Just a short note from Browning on March 23, 1846 to admonish Miss Barrett for saying that he hates to write to her:
"Oh, my Ba—how you shall hear of this to-morrow—that is all: I hate
writing? See when presently I only write to you daily, hourly if you let
me? Just this now—I will be with you to-morrow in any case—I can go away
at once, if need be, or stay—if you like you can stop me by sending a
note for me to Moxon's before 10 o'clock—if anything calls for such a
Always the need for discretion!
Now briefly,—I am unwell and entirely irritated with this sad 'Luria'—I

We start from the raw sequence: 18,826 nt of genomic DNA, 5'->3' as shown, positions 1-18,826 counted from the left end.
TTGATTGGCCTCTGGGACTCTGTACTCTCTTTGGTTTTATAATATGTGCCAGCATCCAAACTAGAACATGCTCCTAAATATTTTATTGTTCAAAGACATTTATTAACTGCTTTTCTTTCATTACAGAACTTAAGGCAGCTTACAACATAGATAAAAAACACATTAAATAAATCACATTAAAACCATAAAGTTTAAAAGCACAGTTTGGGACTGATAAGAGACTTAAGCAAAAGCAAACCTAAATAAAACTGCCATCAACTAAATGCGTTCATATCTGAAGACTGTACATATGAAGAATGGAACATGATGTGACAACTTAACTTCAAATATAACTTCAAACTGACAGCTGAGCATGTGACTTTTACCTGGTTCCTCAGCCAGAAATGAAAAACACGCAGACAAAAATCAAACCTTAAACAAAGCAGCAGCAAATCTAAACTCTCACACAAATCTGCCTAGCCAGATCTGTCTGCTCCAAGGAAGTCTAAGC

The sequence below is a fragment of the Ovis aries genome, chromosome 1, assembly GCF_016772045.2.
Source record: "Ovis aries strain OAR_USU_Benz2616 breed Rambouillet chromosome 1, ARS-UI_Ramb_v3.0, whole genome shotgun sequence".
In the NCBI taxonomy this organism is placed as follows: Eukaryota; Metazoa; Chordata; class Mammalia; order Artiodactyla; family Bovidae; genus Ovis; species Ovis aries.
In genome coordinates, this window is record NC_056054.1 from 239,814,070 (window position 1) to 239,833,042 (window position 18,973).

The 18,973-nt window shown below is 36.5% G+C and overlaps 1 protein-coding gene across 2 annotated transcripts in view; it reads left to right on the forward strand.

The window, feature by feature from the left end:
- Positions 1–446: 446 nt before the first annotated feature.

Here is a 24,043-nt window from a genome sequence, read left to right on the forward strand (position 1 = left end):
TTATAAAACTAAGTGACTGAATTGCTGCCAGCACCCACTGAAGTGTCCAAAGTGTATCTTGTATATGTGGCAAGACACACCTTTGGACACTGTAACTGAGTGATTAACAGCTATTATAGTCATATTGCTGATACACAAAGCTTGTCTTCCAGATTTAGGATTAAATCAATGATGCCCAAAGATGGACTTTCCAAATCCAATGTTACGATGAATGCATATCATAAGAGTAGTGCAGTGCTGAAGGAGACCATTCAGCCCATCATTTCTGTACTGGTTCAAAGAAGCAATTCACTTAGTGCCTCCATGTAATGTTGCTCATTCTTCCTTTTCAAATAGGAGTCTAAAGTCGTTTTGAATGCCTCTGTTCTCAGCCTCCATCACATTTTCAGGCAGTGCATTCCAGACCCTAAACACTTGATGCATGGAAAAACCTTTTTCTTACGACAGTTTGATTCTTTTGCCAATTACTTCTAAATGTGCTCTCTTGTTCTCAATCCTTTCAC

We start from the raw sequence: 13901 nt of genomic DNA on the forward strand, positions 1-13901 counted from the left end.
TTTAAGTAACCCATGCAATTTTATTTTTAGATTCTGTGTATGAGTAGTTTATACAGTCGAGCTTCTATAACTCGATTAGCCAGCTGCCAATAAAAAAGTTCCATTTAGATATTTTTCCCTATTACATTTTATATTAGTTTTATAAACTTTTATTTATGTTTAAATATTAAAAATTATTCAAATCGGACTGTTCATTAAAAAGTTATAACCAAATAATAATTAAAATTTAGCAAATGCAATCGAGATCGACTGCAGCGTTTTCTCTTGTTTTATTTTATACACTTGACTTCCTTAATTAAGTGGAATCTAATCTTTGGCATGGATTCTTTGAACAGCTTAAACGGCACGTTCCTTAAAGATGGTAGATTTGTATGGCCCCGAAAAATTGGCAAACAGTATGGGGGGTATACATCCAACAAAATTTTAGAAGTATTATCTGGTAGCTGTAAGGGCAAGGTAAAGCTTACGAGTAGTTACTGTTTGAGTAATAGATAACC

thought it a failure at first, I find it infinitely worse than I thought—it is a
pure exercise of cleverness, even where most successful; clever attempted
reproduction of what was conceived by another faculty, and foolishly let pass
away. If I go on, even hurry the more to get on, with the printing,—it is to
throw out and away from me the irritating obstruction once and forever. I have
corrected it, cut it down, and it may stand and pledge me to doing better
hereafter. I say, too, in excuse to myself, unlike the woman at her
spinning-wheel, 'He thought of his flax on the whole far more than of his
singing'—more of his life's sustainment, of dear, dear Ba he hates writing to,
than of these wooden figures—no wonder all is as it is?"
Never finding the work good enough but always trying. Sound familiar?